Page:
This was more than just a social experiment. You can't just hear about this and understand it, you have to allow yourself to feel it. This was an important part of my development as a human being. Whatever dreams I had went on hold because- survival. I had put myself in this situation with my arrogance and my blind faith in my own ability to work hard and get by. And I realized I couldn't count on my roommates, my boyfriend or my parents to get me out of this mess. It was going to be me. At that point in my life, I was not struggling with depression and hopelessness because I think on top of the harsh realities of what I was facing, that would have been too much. That might have dragged me down to a place I would not have been able to come back from.
There are many ways in which I literally figured it out, but those stories are for another day. For now it is enough to say that I did. I'm writing this down because it's important to put stories in writing.
When I was eleven, there is no way I could understand what it was like to be a black boy growing up during Jim Crow until I read Black Boy by Richard Wright and came out of my little white world for a minute and felt things through those aching words, that every piece of what he was going through and I never looked at the face of things the same again. No, it will never be my experience but the first time I saw Roots, my eyes were opened to slavery in a way my textbooks were never going to get. The human experience is important to share. This is why I want to write books and movies and real stories and yes, comedies.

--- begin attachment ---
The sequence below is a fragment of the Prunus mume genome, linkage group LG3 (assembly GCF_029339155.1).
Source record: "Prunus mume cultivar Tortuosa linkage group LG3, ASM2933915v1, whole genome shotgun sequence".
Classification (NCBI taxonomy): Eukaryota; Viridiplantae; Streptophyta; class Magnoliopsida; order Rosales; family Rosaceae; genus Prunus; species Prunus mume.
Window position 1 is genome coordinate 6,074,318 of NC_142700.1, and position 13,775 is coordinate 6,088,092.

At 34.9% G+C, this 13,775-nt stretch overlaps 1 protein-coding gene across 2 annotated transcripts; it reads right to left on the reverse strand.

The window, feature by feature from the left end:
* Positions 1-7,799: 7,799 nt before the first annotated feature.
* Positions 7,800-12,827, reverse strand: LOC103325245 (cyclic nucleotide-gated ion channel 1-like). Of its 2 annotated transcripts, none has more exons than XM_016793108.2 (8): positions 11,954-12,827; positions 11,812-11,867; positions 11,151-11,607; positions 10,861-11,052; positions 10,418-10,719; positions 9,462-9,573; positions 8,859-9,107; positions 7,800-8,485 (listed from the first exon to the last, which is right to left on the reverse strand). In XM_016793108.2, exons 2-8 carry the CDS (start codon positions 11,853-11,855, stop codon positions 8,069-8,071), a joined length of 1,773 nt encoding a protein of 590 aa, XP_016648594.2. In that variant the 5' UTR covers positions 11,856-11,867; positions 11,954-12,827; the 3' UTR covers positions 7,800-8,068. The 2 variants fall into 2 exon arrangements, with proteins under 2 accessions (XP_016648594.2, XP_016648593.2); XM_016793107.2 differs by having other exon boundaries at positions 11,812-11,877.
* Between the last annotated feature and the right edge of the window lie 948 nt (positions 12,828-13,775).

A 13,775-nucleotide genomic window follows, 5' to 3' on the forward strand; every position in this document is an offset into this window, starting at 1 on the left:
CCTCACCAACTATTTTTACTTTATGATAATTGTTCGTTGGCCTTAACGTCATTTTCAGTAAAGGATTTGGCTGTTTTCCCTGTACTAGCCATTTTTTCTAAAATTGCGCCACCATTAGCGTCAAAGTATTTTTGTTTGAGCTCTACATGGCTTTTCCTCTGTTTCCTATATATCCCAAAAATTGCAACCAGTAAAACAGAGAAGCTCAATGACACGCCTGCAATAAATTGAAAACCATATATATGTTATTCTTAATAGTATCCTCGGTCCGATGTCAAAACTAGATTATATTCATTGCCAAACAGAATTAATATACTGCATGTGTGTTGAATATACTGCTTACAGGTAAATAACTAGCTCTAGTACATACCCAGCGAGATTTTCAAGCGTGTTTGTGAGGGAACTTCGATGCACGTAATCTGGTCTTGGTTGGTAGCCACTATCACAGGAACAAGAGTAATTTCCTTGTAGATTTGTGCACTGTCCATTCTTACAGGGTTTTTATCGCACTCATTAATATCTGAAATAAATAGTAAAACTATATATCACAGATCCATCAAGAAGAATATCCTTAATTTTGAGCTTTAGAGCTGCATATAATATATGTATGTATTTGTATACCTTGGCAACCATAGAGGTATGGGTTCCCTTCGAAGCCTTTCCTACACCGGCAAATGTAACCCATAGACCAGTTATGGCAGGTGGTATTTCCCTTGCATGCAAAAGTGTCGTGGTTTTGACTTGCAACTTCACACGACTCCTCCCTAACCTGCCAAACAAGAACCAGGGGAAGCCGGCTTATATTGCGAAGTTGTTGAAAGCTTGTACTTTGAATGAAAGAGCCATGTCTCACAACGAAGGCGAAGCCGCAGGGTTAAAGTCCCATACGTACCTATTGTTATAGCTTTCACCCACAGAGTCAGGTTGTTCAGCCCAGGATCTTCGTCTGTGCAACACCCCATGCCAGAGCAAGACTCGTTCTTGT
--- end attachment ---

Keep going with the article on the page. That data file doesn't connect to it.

And we need to understand one another ever if we never mirror the experience. Because I want to be inspired and touched and grateful. History is not a series of dates. It should be alive in us through story. This is a piece of my past. It is a piece of my story. It is why I understand poverty in a way that is very intimate and painful. Because I really wanted a gallon of milk but when you have to walk three blocks home from the grocery store, you make choices. When you have three dollars and you have to choose what you are going to eat for the next couple of days, those choices are going to look different.
Once I was sitting outside Cicero's, back when I was the manager there and a homeless guy came around asking for money. After he left, one of the guys I was talking to said "How does someone get like that? I mean, it's just so pathetic to let yourself get that low."
I remember looking at him and saying "you are about three steps from where that guy is."
He argued with me for a good long time about it. But I know that we are all teetering there on the edge of where things can happen. Maybe not the one percent. Maybe those guys are safer. But those who knew poverty were not the ones jumping out of windows during the stock market crash of 1929. Those who knew poverty, they didn't give up so easy. They already knew how to survive. This is why I am grateful for that time in my life and grateful that it was just a time and not my every day any more. It's beyond fucking hard to live like that. And it could happen to me in a heartbeat of bad luck.